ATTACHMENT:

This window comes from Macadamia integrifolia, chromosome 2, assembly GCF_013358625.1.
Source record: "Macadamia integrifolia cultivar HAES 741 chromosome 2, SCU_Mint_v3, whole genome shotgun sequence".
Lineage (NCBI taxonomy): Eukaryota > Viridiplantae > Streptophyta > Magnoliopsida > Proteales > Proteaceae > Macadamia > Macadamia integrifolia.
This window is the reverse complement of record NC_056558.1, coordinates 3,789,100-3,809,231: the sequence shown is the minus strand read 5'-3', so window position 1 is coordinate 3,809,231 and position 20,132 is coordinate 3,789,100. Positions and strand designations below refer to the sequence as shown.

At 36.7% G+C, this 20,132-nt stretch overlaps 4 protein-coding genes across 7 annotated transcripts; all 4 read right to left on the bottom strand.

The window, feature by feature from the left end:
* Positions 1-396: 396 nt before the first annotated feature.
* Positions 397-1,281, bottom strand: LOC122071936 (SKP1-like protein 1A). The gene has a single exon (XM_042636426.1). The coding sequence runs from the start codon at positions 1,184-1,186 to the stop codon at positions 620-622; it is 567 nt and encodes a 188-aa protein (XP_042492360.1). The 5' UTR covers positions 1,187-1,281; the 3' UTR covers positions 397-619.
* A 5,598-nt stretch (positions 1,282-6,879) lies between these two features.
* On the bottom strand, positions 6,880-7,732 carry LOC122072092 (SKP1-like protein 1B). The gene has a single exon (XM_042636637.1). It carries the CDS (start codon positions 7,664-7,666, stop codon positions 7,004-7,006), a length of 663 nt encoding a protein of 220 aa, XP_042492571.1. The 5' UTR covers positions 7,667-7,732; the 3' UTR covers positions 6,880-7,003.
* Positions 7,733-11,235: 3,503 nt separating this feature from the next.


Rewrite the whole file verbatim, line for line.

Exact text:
This window comes from Macadamia integrifolia, chromosome 2, assembly GCF_013358625.1.
Source record: "Macadamia integrifolia cultivar HAES 741 chromosome 2, SCU_Mint_v3, whole genome shotgun sequence".
Lineage (NCBI taxonomy): Eukaryota > Viridiplantae > Streptophyta > Magnoliopsida > Proteales > Proteaceae > Macadamia > Macadamia integrifolia.
This window is the reverse complement of record NC_056558.1, coordinates 3,789,100-3,809,231: the sequence shown is the minus strand read 5'-3', so window position 1 is coordinate 3,809,231 and position 20,132 is coordinate 3,789,100. Positions and strand designations below refer to the sequence as shown.

At 36.7% G+C, this 20,132-nt stretch overlaps 4 protein-coding genes across 7 annotated transcripts; all 4 read right to left on the bottom strand.

The window, feature by feature from the left end:
* Positions 1-396: 396 nt before the first annotated feature.
* Positions 397-1,281, bottom strand: LOC122071936 (SKP1-like protein 1A). The gene has a single exon (XM_042636426.1). The coding sequence runs from the start codon at positions 1,184-1,186 to the stop codon at positions 620-622; it is 567 nt and encodes a 188-aa protein (XP_042492360.1). The 5' UTR covers positions 1,187-1,281; the 3' UTR covers positions 397-619.
* A 5,598-nt stretch (positions 1,282-6,879) lies between these two features.
* On the bottom strand, positions 6,880-7,732 carry LOC122072092 (SKP1-like protein 1B). The gene has a single exon (XM_042636637.1). It carries the CDS (start codon positions 7,664-7,666, stop codon positions 7,004-7,006), a length of 663 nt encoding a protein of 220 aa, XP_042492571.1. The 5' UTR covers positions 7,667-7,732; the 3' UTR covers positions 6,880-7,003.
* Positions 7,733-11,235: 3,503 nt separating this feature from the next.